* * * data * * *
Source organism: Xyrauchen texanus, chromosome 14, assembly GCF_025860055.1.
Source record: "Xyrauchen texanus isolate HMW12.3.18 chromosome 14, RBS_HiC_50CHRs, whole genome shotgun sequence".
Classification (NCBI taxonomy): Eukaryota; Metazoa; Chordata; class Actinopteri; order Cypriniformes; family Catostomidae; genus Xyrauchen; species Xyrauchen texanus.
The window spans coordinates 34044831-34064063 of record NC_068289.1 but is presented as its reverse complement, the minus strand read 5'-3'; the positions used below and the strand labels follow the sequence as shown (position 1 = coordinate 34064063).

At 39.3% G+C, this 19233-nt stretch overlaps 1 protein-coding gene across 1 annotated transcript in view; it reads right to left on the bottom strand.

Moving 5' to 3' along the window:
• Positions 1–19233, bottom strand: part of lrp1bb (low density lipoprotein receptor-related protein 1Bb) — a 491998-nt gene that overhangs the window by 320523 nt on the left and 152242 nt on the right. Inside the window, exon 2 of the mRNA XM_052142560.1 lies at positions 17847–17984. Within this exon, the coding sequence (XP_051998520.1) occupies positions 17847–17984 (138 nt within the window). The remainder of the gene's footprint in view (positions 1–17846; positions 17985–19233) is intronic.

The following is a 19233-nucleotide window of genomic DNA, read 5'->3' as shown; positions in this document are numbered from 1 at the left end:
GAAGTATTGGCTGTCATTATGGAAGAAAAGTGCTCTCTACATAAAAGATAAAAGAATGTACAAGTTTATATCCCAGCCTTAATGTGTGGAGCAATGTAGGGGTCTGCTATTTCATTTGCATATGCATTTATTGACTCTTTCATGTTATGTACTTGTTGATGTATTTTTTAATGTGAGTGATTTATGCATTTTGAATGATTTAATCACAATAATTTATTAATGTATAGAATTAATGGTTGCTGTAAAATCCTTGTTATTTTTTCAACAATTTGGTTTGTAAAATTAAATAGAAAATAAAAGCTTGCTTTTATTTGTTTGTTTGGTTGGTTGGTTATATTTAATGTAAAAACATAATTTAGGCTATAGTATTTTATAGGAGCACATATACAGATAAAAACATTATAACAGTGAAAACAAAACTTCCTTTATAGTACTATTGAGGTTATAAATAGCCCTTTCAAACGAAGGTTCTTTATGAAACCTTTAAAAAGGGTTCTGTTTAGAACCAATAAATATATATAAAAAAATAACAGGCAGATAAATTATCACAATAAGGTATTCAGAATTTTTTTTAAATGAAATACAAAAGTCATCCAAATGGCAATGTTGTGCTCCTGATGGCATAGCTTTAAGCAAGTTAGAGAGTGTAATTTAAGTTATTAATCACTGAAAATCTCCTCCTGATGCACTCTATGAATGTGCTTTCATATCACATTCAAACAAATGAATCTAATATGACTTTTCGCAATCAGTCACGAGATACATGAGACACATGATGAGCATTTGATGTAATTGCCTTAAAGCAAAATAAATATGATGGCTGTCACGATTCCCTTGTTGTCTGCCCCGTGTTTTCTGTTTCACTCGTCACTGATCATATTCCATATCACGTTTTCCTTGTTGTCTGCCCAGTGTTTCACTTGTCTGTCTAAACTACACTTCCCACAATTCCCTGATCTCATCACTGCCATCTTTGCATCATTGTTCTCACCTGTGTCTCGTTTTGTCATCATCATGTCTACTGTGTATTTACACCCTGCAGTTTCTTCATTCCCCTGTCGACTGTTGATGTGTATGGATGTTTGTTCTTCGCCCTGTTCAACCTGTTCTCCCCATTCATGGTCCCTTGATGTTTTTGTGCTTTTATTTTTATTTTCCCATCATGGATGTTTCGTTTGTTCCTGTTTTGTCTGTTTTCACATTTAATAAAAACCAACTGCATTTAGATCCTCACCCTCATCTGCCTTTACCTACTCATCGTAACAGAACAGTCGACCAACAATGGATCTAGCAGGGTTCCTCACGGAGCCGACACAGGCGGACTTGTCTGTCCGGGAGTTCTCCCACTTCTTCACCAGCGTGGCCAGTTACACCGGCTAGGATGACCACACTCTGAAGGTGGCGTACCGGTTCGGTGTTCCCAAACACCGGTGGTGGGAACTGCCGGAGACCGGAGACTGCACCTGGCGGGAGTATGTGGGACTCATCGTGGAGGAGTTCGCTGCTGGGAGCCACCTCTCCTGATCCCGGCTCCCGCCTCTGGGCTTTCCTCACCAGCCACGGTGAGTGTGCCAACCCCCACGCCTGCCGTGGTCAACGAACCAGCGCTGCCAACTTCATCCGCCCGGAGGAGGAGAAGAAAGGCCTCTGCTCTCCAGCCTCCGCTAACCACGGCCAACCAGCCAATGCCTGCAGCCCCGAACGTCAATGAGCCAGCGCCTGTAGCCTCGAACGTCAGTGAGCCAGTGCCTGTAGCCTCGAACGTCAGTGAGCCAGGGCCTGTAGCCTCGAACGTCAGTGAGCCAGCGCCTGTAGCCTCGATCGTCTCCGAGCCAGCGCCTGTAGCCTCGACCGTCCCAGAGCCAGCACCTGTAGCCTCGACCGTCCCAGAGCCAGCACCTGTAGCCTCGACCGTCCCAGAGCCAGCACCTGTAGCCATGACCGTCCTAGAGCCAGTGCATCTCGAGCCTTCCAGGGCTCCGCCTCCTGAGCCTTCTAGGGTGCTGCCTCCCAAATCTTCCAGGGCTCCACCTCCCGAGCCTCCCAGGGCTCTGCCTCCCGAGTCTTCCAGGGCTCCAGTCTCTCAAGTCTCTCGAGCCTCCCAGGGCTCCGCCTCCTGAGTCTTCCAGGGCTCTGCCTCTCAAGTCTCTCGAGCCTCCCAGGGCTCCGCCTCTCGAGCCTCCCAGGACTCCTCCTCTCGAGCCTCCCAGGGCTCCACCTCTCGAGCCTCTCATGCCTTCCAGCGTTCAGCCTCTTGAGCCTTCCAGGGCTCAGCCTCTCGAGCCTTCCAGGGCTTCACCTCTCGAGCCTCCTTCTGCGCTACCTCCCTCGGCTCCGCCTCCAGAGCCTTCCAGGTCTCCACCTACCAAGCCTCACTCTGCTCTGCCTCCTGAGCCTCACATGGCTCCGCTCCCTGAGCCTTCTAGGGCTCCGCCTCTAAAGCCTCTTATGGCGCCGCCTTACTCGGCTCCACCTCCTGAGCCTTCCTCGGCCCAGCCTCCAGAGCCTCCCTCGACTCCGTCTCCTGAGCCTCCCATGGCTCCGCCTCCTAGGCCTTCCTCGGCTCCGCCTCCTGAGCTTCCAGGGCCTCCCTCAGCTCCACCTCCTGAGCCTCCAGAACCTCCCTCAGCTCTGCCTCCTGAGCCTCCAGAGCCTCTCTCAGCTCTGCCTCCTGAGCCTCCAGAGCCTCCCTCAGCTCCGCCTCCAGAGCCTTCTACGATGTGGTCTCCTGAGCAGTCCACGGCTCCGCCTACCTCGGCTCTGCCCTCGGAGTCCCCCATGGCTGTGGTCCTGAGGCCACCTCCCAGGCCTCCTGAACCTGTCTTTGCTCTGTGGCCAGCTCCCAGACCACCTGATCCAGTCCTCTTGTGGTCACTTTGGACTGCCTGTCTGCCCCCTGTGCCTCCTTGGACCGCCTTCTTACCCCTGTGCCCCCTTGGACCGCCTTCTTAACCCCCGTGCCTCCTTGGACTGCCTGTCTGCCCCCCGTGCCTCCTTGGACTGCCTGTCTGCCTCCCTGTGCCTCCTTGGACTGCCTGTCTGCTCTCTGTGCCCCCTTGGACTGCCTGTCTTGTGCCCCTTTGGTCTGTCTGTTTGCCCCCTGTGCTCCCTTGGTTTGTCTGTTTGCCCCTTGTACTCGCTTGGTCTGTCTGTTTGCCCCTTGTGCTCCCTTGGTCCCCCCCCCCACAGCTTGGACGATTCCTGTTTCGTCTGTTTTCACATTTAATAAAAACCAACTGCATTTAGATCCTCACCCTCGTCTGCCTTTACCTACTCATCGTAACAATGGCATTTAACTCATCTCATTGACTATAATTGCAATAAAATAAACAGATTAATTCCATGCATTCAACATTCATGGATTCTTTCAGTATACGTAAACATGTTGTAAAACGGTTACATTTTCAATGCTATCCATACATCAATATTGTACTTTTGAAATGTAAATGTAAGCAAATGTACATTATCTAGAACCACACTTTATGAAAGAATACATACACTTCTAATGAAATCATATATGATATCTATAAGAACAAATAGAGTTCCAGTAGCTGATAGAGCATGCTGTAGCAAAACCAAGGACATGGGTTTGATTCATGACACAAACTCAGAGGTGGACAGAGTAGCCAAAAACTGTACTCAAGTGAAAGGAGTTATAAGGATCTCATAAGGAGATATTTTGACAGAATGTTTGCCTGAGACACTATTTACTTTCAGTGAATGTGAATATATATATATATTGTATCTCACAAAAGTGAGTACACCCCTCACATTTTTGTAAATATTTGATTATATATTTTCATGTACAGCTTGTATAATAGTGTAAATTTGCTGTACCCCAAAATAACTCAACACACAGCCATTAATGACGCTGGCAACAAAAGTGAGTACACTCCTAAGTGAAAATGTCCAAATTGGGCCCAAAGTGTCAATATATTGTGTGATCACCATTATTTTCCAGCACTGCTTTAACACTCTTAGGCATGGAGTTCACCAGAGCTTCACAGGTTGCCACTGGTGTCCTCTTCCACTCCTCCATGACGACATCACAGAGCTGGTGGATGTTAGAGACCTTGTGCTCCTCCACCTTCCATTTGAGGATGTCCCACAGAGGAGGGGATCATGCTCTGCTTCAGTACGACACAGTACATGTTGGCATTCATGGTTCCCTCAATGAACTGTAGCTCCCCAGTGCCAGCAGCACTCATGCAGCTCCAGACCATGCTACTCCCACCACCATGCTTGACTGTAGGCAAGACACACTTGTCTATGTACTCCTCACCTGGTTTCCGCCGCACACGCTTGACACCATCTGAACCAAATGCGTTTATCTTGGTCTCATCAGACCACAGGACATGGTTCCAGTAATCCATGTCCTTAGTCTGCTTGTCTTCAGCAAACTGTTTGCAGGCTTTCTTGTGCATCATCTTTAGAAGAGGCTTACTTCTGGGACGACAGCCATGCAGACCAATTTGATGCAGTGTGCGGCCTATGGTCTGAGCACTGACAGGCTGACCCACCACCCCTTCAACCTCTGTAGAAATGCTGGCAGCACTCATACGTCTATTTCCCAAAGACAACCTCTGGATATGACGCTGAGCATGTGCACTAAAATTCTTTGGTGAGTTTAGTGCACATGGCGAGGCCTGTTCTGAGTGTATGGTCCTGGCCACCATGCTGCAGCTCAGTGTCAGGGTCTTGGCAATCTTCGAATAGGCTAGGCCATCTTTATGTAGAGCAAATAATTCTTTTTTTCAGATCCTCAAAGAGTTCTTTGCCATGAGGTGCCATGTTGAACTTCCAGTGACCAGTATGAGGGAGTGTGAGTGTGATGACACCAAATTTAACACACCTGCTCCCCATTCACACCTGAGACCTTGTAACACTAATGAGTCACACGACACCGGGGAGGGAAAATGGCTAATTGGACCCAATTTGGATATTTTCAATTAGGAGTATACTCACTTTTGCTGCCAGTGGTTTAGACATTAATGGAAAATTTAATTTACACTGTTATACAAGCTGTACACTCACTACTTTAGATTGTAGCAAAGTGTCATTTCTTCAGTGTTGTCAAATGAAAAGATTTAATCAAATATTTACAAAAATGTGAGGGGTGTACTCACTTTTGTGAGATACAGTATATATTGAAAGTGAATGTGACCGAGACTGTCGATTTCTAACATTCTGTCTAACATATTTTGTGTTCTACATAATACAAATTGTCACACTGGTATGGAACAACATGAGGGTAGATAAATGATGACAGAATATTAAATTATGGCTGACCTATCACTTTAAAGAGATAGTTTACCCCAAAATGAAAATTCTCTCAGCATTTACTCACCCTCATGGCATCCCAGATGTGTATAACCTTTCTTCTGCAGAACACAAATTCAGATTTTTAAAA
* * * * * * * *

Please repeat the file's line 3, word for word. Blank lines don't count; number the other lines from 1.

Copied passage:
Classification (NCBI taxonomy): Eukaryota; Metazoa; Chordata; class Actinopteri; order Cypriniformes; family Catostomidae; genus Xyrauchen; species Xyrauchen texanus.